Organizing the New Majority
Voter Suppression in North Carolina and Following Reconstruction: Forward Together, Not One Step Back
Presented by Democracy North Carolina in partnership with the Center for Documentary Studies at Duke University
Occupying the Future, Starting at the Roots
Occupied Urban Farmland in the Bay Area Highlights Privatization of Public
Universities and Corporatization of Public Trust
On Earth Day—April 22, 2012—about 200 people, accompanied by children in strollers, dogs, rabbits, chickens, and carrying hundreds of pounds of compost and at least 10,000 seedlings entered a 14-acre piece of land containing the last Class I agricultural soil in the East Bay. Located on the Albany-Berkeley border in the Bay Area, the plot is owned by the University of California Berkeley. By the end of the day, they had weeded, tilled, and successfully cultivated about an acre of the land. By May 14, when 100 University of California riot police surrounded the tract and began arresting the farmers, Occupy the Farm had cultivated around two acres of the plot known as the Gill Tract.
The Occupy farmers have laid out footpaths around cultivated plots, created wildlife corridors, riparian zones, and protected areas for native grasses and a wild turkey nest, and set up a library and a kitchen. They have planted thousands of seedlings of corn, tomatoes, squash, beans, broccoli, herbs, and strawberries, including heirloom varieties from a local seed bank. Other plots have been reserved for agro-ecological research. There’s also a permaculture garden for kids on the other side of a gazebo of woven branches where wind chimes tinkle in the breeze.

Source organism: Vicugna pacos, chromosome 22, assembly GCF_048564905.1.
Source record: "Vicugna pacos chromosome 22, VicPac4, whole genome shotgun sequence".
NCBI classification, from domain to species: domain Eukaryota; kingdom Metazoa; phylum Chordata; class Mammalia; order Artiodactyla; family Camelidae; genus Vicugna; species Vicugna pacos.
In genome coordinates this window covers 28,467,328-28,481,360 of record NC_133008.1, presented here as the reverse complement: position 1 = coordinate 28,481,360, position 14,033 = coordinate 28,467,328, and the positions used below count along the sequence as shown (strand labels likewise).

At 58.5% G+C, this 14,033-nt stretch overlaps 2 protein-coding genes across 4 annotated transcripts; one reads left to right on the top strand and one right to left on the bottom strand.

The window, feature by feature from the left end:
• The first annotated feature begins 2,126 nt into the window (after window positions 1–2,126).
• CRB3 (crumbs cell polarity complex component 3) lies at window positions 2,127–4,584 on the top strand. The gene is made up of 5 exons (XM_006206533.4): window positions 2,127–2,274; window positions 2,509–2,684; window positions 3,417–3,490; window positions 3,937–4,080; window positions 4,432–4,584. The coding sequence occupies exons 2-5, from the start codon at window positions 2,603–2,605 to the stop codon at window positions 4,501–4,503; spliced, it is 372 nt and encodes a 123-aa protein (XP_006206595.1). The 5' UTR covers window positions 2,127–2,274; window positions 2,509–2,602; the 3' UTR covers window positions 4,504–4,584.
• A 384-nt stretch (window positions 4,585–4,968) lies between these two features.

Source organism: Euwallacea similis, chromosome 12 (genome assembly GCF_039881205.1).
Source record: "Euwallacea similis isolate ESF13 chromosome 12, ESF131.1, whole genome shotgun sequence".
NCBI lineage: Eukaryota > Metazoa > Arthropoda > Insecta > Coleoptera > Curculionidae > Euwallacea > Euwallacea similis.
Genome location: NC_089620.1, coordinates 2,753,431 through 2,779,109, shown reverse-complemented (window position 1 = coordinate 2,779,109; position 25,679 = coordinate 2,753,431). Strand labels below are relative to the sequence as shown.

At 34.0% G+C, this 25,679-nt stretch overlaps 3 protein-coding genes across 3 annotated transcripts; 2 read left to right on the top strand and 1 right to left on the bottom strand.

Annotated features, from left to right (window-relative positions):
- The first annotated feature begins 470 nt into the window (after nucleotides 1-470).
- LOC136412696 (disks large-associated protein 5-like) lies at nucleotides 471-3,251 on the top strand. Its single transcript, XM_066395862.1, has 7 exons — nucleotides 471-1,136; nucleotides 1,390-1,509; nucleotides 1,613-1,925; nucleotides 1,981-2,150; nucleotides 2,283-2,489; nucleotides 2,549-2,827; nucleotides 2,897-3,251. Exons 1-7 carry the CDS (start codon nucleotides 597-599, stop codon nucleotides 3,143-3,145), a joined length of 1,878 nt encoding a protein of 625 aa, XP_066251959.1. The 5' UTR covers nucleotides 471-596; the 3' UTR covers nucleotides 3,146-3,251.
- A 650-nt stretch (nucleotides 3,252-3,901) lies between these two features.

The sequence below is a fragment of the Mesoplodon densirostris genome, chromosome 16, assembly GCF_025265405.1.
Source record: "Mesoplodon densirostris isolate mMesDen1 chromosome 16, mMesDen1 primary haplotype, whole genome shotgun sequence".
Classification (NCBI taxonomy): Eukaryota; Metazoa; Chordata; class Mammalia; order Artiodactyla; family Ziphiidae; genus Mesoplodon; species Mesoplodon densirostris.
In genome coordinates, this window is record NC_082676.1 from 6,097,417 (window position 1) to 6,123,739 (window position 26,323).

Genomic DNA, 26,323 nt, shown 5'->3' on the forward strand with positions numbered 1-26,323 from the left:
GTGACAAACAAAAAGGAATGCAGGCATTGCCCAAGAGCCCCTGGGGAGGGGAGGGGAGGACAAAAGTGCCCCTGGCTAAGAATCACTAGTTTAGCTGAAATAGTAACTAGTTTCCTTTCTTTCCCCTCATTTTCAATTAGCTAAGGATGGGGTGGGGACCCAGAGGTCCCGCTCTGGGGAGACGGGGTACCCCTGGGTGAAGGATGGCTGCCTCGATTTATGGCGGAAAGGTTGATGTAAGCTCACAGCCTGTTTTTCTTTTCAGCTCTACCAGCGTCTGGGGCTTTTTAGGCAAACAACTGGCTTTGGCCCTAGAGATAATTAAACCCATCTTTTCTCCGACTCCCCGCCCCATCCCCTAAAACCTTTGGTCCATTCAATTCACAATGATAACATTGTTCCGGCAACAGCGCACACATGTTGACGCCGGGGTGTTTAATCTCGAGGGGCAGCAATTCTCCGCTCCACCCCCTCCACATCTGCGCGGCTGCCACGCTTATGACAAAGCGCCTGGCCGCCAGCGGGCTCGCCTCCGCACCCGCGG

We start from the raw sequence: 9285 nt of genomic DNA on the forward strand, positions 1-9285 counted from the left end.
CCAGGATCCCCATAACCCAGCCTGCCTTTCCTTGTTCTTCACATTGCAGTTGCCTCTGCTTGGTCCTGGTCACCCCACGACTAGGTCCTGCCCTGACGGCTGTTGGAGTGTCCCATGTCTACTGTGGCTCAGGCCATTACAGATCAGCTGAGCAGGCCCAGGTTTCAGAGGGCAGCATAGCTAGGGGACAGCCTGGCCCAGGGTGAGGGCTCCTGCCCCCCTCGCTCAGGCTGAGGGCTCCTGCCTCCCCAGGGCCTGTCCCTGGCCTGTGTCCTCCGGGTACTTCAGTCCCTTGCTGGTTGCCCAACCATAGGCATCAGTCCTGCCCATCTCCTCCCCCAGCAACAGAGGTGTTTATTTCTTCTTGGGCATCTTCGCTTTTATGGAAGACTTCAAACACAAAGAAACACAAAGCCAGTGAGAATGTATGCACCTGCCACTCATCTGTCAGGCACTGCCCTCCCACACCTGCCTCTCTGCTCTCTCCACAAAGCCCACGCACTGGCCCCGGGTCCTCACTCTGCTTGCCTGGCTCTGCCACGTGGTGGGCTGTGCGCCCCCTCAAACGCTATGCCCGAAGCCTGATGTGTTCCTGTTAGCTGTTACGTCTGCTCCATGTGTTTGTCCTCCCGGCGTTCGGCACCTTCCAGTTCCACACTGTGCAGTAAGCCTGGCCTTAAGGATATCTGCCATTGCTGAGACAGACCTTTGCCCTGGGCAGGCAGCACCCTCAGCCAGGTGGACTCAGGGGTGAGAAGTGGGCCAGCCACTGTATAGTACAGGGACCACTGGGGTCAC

Pleasanton approves 500 apartments south of BART station
MayDay Updates from the Media Consortium Member Outlets
S.F. agency OKs free Muni for low-income kids
Those controversial proposals were approved Tuesday by the San Francisco Municipal Transportation Agency's Board of Directors, which unanimously passed the budget for Muni, parking, traffic and taxis over the next two years.
Yet for those programs to become reality, the budget still has to clear several hurdles that include gaining the Board of Supervisors' approval.
Overall, the budget calls for spending $821 million in the new fiscal year that begins July 1, and $840.5 million the following year. That plan is projected to close deficits of $19.6 million and $33.6 million, respectively.